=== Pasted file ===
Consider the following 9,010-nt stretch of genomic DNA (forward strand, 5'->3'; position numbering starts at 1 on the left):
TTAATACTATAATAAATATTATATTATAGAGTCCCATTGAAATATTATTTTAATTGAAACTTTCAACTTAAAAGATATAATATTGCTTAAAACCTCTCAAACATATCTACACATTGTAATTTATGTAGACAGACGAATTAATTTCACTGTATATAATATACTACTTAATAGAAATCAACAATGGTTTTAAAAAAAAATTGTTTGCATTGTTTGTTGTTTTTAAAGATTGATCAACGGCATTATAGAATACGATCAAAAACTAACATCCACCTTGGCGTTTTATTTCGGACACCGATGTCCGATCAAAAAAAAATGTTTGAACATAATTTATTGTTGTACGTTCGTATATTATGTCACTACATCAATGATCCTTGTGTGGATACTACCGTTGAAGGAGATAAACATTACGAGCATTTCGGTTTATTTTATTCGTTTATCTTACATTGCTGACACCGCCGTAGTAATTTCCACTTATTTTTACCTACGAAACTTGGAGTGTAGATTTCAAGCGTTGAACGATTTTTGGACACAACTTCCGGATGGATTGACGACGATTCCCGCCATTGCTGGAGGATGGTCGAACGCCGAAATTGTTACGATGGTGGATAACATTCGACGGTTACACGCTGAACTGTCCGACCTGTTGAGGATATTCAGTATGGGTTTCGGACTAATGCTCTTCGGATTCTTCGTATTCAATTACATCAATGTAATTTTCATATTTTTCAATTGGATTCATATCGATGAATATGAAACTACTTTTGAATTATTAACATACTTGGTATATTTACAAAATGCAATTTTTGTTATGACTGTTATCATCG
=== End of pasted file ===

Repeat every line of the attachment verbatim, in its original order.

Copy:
Consider the following 9,010-nt stretch of genomic DNA (forward strand, 5'->3'; position numbering starts at 1 on the left):
TTAATACTATAATAAATATTATATTATAGAGTCCCATTGAAATATTATTTTAATTGAAACTTTCAACTTAAAAGATATAATATTGCTTAAAACCTCTCAAACATATCTACACATTGTAATTTATGTAGACAGACGAATTAATTTCACTGTATATAATATACTACTTAATAGAAATCAACAATGGTTTTAAAAAAAAATTGTTTGCATTGTTTGTTGTTTTTAAAGATTGATCAACGGCATTATAGAATACGATCAAAAACTAACATCCACCTTGGCGTTTTATTTCGGACACCGATGTCCGATCAAAAAAAAATGTTTGAACATAATTTATTGTTGTACGTTCGTATATTATGTCACTACATCAATGATCCTTGTGTGGATACTACCGTTGAAGGAGATAAACATTACGAGCATTTCGGTTTATTTTATTCGTTTATCTTACATTGCTGACACCGCCGTAGTAATTTCCACTTATTTTTACCTACGAAACTTGGAGTGTAGATTTCAAGCGTTGAACGATTTTTGGACACAACTTCCGGATGGATTGACGACGATTCCCGCCATTGCTGGAGGATGGTCGAACGCCGAAATTGTTACGATGGTGGATAACATTCGACGGTTACACGCTGAACTGTCCGACCTGTTGAGGATATTCAGTATGGGTTTCGGACTAATGCTCTTCGGATTCTTCGTATTCAATTACATCAATGTAATTTTCATATTTTTCAATTGGATTCATATCGATGAATATGAAACTACTTTTGAATTATTAACATACTTGGTATATTTACAAAATGCAATTTTTGTTATGACTGTTATCATCG